Writing for Print and Web Publication
The following is a generalized 5-step process for creating a written work and publishing online
Before you start to write, make sure you can answer most of these questions:
- What is the purpose of your project?
- Who is your intended audience?
- Explain the need for your project.
- Does another good source of this information already exist? If so, explain the value of your project.
- What is the format of your project and the approximate quantity you’ll need if it goes to print?
- What is your source of funding?
- When will your draft be completed?
- When is the finished project needed?
- How will you measure the success or effectiveness of your project?
See the additional resources in this section for lots of tips about writing for specific audiences.
Obtain the copyright owner’s permission for any written copy, tables, figures, photos, etc.—including material appearing on the World Wide Web—that are not your own & that you wish to use in your publication (even if borrowed text or images don’t have a copyright notice). However, as an educator be aware of your right to the fair use of copyrighted material without permission, if certain conditions are met.
Download a sample letter of permissions (Microsoft Word file), which includes a sample copyright permissions form to be returned to you by the creator of the original work.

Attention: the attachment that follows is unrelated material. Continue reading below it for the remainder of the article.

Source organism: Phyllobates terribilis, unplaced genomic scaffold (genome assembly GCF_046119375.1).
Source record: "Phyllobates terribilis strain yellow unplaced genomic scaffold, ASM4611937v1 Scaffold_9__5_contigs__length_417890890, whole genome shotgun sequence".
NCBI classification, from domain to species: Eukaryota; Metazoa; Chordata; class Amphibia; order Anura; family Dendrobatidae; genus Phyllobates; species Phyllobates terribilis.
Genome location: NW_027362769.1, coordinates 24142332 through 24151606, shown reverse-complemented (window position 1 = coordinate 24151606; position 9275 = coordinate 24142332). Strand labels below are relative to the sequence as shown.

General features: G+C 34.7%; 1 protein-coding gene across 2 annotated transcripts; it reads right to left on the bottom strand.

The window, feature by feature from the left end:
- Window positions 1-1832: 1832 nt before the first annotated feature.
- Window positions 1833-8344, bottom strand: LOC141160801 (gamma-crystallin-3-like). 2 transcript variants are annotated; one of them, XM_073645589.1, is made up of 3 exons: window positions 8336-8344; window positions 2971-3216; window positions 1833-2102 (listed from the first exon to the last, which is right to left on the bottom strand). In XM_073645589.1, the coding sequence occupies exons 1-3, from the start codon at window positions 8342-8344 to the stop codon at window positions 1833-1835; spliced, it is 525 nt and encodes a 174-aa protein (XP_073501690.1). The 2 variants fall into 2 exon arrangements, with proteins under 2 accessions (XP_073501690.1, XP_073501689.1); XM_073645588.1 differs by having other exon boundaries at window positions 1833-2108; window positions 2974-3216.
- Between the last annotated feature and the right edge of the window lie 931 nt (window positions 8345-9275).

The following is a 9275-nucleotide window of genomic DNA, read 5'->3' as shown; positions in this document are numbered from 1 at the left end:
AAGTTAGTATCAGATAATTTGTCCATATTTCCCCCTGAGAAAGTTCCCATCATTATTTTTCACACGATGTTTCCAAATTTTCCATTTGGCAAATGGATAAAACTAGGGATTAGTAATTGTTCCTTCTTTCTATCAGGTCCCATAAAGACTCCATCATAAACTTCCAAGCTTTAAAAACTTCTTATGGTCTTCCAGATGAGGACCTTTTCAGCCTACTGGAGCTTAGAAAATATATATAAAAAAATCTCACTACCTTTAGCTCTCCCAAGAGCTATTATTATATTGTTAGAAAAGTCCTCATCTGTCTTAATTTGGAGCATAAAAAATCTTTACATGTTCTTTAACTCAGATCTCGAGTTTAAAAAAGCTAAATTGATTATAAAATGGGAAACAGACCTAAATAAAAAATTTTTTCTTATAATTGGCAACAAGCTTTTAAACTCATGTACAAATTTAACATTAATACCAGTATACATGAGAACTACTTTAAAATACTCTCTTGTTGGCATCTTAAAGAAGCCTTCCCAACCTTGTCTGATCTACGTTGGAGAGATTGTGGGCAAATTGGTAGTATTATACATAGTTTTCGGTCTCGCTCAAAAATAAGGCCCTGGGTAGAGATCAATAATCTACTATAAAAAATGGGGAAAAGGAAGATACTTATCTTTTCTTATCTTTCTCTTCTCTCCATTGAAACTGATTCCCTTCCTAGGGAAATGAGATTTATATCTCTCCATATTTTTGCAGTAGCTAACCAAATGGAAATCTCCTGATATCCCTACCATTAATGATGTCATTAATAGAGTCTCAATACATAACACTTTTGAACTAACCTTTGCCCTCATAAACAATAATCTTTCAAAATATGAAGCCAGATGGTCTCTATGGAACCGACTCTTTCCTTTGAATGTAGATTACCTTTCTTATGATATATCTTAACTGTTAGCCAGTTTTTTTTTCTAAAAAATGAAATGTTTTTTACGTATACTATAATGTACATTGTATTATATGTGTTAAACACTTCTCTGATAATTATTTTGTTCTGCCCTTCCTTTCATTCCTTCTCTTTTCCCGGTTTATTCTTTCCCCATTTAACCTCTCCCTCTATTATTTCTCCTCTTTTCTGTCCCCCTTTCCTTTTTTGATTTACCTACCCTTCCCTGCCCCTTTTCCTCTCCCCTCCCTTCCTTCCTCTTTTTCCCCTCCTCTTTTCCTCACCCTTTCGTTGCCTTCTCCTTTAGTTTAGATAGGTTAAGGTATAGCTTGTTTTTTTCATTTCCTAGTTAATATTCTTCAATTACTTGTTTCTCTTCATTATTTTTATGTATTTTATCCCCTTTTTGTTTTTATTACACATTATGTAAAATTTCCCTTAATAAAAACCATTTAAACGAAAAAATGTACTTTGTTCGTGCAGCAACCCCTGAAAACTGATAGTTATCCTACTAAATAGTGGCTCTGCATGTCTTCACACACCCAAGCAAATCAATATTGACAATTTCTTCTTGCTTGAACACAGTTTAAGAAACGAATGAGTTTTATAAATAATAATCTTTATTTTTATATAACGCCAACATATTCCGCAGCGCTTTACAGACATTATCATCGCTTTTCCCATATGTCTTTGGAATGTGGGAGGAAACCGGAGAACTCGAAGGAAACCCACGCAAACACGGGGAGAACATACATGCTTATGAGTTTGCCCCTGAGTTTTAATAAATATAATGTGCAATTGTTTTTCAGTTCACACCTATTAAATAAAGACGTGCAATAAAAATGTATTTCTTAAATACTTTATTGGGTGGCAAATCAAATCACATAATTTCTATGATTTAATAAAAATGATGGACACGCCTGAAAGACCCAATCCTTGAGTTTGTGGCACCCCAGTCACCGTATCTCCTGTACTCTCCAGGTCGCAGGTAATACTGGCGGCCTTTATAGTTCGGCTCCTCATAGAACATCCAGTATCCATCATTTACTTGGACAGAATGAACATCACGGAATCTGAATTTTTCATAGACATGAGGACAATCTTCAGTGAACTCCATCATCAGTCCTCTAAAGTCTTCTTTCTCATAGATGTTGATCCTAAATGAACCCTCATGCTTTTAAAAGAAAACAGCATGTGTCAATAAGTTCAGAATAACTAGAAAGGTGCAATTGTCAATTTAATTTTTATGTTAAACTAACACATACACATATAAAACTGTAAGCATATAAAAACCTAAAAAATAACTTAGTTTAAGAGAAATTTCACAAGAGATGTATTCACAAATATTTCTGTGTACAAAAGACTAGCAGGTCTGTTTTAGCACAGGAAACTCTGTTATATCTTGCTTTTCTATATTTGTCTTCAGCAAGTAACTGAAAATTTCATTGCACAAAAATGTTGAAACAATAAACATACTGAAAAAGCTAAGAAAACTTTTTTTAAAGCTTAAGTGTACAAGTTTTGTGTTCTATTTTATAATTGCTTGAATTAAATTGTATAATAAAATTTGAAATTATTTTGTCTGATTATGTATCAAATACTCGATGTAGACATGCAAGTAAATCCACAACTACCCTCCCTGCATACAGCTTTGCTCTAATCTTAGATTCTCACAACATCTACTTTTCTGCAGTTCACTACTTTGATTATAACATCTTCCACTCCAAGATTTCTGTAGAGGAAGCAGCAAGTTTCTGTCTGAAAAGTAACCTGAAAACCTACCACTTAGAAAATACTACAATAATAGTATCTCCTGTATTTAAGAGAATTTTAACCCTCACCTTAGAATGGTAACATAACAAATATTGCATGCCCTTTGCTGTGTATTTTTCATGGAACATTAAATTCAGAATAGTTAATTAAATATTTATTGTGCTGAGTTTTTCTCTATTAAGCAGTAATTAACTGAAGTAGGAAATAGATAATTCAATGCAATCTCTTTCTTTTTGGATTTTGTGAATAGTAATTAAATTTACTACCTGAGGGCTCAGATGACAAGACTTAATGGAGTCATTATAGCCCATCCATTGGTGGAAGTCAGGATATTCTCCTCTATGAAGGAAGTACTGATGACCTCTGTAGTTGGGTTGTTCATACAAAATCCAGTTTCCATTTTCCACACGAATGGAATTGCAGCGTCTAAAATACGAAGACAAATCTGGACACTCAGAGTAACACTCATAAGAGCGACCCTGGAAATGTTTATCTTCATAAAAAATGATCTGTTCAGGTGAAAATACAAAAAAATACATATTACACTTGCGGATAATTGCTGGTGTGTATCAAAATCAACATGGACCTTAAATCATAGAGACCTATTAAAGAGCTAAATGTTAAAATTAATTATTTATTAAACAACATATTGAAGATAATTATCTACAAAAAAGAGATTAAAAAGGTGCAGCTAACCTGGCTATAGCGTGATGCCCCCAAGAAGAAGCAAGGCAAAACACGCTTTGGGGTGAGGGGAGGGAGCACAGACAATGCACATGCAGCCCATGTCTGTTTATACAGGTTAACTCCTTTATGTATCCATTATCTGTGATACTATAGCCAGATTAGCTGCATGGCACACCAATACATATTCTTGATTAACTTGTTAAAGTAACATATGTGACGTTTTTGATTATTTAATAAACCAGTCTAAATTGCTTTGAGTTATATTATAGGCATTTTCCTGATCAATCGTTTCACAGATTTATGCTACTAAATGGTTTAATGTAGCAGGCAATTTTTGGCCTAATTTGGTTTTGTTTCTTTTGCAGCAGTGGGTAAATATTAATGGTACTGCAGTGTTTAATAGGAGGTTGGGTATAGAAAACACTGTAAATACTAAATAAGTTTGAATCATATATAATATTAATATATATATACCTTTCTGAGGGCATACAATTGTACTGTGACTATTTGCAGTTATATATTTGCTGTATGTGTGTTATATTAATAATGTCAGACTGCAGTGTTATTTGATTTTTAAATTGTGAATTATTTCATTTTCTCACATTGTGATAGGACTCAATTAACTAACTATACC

Step 6: Edit your publication.
For any publication or institution, ensure that your publication adheres to its style guidelines. See the University of Maryland Extension Style Guide for requirements specific to UME.
Most experts agree that effective editing is an important element in good writing. The following tips will help you improve your writing through effective editing.
- Let your work sit for a while—24 hours if possible—before editing it. You’ll view it with a fresh perspective.
- Be brutal with your first draft. Delete, substitute, rearrange, and insert as necessary.
- Read the copy aloud for content and style. When it comes to detecting errors, the ear is more efficient than the eye.
- Make sure your organization is easy to follow—that copy moves logically from beginning to end and doesn’t ramble and confuse.
- Make sure copy for news releases and news articles explains who, what, when, where, why, and how.
- Get rid of every word that adds nothing to meaning.
- Substitute short, punchy words for long, showy ones.
- Replace abstract words and terms with concrete ones.
- Avoid jargon or technical terms. When you have to use technical terms, explain them.
- Use the strongest verbs possible.
- Vary the length of your sentences and paragraphs; an occasional one- or two-word sentence or one-sentence paragraph can add interest and emphasis.
- Avoid having paragraphs that are more than four or five sentences long.
- Put yourself in the reader’s place and reread your copy to be sure nothing can be misinterpreted.
- Run your copy through spell-check, print it out, and read the hard copy for any grammar, punctuation, and word usage problems. (Remember that spell-check doesn’t catch wrong words that are spelled correctly.) Make sure any proper nouns are spelled correctly and that all numbers, dates, URLs, etc., are correct.
Step 7. Publish.
If you are publishing online, you may have permission to publish without any further steps (See the AGNR Website Manual for information about publishing to AGNR websites).
If you are planning on creating a print publication, additional steps will be required to meet the submission guidelines of your chosen publication.